Passengers looking to travel once Covid-related border restrictions are eased are asked to take note of the new customs requirements when importing goods from the EU as well as which agri-food products (food, animals and plant material) can be brought between France (and the rest of the EU) and the Bailiwick of Guernsey.
- Since 1st January 2021 there have been some significant changes in the way goods are treated by Customs when they arrive from the EU. Passengers arriving from an EU country into the Bailiwick now need to be aware that certain goods must be declared to Customs on arrival and import and/or excise duty may be liable. When arriving into the Bailiwick you must tell customs about (‘declare’) any goods:
- where you go over your allowances
- that are commercial goods
- that are banned
- that are restricted and you do not have an authority (e.g. import licence) to import the goods
- In addition to the alcohol and tobacco allowances, if you now bring in goods worth more than £390 on a commercial air or sea service or £270 by private aircraft or private vessel, from any country other than the UK, Jersey or Isle of Man, you must declare these items to Customs and you may have to pay import duty on the full value of the item.
- Further information regarding customs requirements can be found here or by contacting the Guernsey Border Agency on 01481 221431 or email@example.com.
- Further information regarding arrivals by private vessel or private aircraft can be found here.
Agri-food products (food, animals and plant material)
- Currently there is no limit on the importation of food providing it is for personal use.
- Animals (pets) can be brought back but they must be imported under the animal import notification scheme.
- As part of the new invasive non-native species (INNS) policy, a list of species has been compiled which are not permitted to be imported into Guernsey. In conjunction with this policy, the general import licence has also been updated. Anybody looking to import an animal should familiarise themselves with these documents which can be found here. More information about this INNS policy can be found here.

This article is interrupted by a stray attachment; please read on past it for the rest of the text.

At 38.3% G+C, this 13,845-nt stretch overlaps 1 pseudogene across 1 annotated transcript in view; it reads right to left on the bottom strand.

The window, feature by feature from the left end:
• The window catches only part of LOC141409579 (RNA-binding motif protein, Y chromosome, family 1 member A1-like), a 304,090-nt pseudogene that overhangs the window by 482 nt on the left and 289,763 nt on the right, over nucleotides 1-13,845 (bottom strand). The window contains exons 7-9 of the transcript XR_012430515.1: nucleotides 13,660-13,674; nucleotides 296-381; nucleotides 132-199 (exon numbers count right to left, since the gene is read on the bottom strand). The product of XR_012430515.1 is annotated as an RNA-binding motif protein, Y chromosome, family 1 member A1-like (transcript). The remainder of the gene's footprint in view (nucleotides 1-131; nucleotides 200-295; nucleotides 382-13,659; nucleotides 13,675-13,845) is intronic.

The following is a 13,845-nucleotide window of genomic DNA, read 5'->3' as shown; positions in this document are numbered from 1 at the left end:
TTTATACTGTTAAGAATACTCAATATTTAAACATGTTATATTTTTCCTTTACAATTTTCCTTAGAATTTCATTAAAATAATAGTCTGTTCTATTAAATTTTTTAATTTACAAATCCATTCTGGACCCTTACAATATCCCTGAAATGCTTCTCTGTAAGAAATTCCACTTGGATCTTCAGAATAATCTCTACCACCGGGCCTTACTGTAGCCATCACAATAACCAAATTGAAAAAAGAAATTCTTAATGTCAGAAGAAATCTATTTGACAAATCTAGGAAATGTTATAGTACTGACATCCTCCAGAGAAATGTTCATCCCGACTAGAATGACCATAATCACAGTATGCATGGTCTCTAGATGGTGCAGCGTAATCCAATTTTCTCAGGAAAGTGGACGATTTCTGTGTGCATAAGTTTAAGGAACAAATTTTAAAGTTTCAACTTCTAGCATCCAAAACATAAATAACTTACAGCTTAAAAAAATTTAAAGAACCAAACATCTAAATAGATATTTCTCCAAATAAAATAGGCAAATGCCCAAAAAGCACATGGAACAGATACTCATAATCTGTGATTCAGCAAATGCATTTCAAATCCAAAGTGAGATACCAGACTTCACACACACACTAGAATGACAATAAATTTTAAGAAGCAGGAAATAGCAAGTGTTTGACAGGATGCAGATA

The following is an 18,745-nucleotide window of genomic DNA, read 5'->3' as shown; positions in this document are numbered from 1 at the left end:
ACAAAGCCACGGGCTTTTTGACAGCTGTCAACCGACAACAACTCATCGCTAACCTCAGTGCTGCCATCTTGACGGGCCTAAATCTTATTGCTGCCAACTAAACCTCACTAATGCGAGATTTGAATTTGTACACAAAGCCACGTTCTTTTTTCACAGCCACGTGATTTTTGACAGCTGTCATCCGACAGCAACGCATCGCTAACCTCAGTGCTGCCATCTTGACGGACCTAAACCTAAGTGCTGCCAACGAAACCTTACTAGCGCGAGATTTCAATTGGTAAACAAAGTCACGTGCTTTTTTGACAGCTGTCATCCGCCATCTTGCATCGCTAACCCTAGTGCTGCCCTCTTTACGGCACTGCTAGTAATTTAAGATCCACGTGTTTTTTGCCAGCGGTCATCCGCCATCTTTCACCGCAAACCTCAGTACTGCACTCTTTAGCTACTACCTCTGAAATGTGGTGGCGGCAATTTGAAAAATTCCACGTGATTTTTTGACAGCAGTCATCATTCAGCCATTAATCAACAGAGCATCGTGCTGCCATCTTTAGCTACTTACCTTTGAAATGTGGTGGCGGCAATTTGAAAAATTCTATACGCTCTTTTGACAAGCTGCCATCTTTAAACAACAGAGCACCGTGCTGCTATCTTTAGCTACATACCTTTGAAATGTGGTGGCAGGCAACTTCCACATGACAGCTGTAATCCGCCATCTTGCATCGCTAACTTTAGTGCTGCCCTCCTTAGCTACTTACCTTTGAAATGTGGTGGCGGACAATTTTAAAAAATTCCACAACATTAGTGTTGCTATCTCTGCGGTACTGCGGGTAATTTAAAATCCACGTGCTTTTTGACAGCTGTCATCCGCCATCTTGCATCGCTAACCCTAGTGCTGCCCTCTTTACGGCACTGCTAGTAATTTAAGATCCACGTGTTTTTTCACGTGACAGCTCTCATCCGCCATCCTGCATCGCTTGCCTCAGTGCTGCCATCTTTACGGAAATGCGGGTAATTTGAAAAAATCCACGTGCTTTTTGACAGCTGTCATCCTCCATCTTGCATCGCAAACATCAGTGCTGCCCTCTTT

- ‘High risk’ plants and plant material from the EU must be accompanied by a phytosanitary certificate which is issued by the originating country. You must notify the Animal & Plant Health Inspector (01481 221161) prior to importation. These items will be subject to documentary and identity checks on arrival in Guernsey. The complete list of ‘high risk plants’ and plant material can be found here but passengers are notably reminded that all plants and plant material for planting, as well as potatoes, and some seeds and logs must be accompanied by a phytosanitary certificate.
This information will apply to passengers looking to use the ferry once it recommences as well as those travelling directly to Guernsey from the EU via aircraft when these routes recommence in the future.
Officers are working with the travel operators to remind passengers of these rules prior to their trip but signs and bins will also be provided at the ports so that plants and plant material that fall within these definitions that are not accompanied by a phytosanitary certificate can be voluntarily disposed of. If designated plants/plant material are not accompanied by the relevant certificate and are not voluntarily disposed of then they will be subject to seizure and destruction and must be declared to Customs at the time of arrival into the Bailiwick.
The types and volumes of agri-food products that can be imported to Guernsey from the EU are subject to change but media updates and information on the States of Guernsey website will be provided so that passengers are pre-warned and prepared.